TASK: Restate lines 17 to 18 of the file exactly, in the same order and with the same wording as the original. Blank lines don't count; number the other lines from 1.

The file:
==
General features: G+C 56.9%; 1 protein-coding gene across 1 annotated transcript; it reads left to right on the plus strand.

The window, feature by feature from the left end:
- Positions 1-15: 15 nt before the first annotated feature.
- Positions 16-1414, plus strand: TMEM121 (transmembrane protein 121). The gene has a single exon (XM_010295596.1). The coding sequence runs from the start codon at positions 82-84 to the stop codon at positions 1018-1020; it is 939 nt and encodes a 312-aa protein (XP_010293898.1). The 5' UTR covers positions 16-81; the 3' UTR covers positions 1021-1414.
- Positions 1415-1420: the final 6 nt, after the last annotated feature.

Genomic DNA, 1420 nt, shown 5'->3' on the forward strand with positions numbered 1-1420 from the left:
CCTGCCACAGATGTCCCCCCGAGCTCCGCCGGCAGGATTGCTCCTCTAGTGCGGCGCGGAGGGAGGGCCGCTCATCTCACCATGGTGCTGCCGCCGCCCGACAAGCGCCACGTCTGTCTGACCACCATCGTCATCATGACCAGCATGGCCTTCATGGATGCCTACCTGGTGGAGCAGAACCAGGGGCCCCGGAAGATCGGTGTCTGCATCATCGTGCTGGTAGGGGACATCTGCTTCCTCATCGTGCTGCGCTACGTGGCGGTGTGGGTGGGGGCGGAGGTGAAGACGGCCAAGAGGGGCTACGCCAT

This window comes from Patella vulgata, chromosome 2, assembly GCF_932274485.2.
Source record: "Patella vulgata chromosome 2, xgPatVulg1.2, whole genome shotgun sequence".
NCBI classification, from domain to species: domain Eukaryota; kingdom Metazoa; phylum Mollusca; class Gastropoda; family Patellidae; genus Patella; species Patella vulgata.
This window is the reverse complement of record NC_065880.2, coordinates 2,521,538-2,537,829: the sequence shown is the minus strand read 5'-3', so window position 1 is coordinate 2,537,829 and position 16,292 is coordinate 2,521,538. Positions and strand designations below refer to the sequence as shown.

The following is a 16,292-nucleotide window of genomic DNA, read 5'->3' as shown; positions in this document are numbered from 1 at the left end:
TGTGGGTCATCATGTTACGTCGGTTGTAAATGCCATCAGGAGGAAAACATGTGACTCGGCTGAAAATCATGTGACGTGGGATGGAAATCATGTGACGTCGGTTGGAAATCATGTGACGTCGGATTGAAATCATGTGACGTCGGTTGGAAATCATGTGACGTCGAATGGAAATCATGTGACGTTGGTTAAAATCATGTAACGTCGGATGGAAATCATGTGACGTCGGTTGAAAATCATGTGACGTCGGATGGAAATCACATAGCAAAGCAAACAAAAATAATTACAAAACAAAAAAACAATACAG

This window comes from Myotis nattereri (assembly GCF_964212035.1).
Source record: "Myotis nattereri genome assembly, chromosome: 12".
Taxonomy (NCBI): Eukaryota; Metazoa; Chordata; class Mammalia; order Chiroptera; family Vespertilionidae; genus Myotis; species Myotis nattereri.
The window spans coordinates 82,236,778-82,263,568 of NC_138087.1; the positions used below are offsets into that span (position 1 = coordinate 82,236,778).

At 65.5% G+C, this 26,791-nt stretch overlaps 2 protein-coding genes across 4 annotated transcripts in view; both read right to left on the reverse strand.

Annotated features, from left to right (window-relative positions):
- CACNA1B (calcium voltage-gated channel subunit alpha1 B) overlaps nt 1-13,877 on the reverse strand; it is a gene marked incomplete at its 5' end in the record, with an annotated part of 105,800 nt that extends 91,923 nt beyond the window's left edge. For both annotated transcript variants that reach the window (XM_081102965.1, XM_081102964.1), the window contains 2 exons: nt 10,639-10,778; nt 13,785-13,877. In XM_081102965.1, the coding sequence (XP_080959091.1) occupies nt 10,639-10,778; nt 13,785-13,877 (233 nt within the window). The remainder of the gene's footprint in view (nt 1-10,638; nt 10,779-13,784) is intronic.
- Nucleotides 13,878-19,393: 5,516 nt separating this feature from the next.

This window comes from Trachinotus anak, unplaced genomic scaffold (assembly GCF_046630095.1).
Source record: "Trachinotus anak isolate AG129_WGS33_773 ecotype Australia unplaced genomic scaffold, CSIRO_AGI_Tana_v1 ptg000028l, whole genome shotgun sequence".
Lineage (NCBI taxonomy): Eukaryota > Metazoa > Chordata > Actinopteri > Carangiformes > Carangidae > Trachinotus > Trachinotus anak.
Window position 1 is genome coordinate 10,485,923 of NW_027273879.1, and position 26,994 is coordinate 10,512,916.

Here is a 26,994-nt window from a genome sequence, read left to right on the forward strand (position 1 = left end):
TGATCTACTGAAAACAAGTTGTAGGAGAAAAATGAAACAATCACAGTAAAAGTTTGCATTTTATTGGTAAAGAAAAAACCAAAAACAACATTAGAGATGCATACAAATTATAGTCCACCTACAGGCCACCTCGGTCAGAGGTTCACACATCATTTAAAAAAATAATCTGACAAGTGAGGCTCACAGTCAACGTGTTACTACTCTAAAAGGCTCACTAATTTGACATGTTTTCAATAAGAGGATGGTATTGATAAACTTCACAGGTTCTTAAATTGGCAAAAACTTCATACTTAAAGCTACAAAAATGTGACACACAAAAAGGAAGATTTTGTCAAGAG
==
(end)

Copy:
The window spans coordinates 82,236,778-82,263,568 of NC_138087.1; the positions used below are offsets into that span (position 1 = coordinate 82,236,778).

At 65.5% G+C, this 26,791-nt stretch overlaps 2 protein-coding genes across 4 annotated transcripts in view; both read right to left on the reverse strand.